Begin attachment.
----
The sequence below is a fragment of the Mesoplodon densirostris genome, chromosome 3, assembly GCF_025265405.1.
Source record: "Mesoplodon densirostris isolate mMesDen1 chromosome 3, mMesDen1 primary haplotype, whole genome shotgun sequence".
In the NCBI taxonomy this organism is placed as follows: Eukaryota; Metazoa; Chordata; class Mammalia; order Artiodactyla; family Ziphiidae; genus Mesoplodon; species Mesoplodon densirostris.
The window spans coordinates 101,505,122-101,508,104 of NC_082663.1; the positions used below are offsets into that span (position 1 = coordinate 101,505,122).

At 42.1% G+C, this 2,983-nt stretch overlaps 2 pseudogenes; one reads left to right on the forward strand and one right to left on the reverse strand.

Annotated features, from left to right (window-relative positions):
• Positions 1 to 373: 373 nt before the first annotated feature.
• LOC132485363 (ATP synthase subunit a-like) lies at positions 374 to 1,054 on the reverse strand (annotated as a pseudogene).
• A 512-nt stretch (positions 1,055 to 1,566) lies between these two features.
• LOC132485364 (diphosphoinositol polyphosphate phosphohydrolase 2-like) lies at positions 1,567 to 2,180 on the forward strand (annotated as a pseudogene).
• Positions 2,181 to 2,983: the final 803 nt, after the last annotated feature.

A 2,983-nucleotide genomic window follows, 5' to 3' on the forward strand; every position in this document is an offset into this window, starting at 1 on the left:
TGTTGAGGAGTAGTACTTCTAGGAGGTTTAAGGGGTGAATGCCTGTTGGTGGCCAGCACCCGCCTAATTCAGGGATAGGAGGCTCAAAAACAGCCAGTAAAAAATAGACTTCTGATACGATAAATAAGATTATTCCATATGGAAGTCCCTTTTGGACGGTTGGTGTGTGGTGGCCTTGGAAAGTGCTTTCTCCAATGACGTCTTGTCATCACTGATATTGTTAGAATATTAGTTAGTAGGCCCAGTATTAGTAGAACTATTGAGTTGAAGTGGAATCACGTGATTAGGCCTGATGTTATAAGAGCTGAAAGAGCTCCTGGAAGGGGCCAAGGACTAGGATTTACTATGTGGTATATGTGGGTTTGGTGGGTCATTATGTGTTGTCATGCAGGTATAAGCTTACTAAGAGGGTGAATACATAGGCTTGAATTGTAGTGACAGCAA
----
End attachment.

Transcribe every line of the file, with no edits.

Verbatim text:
The sequence below is a fragment of the Mesoplodon densirostris genome, chromosome 3, assembly GCF_025265405.1.
Source record: "Mesoplodon densirostris isolate mMesDen1 chromosome 3, mMesDen1 primary haplotype, whole genome shotgun sequence".
In the NCBI taxonomy this organism is placed as follows: Eukaryota; Metazoa; Chordata; class Mammalia; order Artiodactyla; family Ziphiidae; genus Mesoplodon; species Mesoplodon densirostris.
The window spans coordinates 101,505,122-101,508,104 of NC_082663.1; the positions used below are offsets into that span (position 1 = coordinate 101,505,122).

At 42.1% G+C, this 2,983-nt stretch overlaps 2 pseudogenes; one reads left to right on the forward strand and one right to left on the reverse strand.

Annotated features, from left to right (window-relative positions):
• Positions 1 to 373: 373 nt before the first annotated feature.
• LOC132485363 (ATP synthase subunit a-like) lies at positions 374 to 1,054 on the reverse strand (annotated as a pseudogene).
• A 512-nt stretch (positions 1,055 to 1,566) lies between these two features.
• LOC132485364 (diphosphoinositol polyphosphate phosphohydrolase 2-like) lies at positions 1,567 to 2,180 on the forward strand (annotated as a pseudogene).
• Positions 2,181 to 2,983: the final 803 nt, after the last annotated feature.

A 2,983-nucleotide genomic window follows, 5' to 3' on the forward strand; every position in this document is an offset into this window, starting at 1 on the left:
TGTTGAGGAGTAGTACTTCTAGGAGGTTTAAGGGGTGAATGCCTGTTGGTGGCCAGCACCCGCCTAATTCAGGGATAGGAGGCTCAAAAACAGCCAGTAAAAAATAGACTTCTGATACGATAAATAAGATTATTCCATATGGAAGTCCCTTTTGGACGGTTGGTGTGTGGTGGCCTTGGAAAGTGCTTTCTCCAATGACGTCTTGTCATCACTGATATTGTTAGAATATTAGTTAGTAGGCCCAGTATTAGTAGAACTATTGAGTTGAAGTGGAATCACGTGATTAGGCCTGATGTTATAAGAGCTGAAAGAGCTCCTGGAAGGGGCCAAGGACTAGGATTTACTATGTGGTATATGTGGGTTTGGTGGGTCATTATGTGTTGTCATGCAGGTATAAGCTTACTAAGAGGGTGAATACATAGGCTTGAATTGTAGTGACAGCAA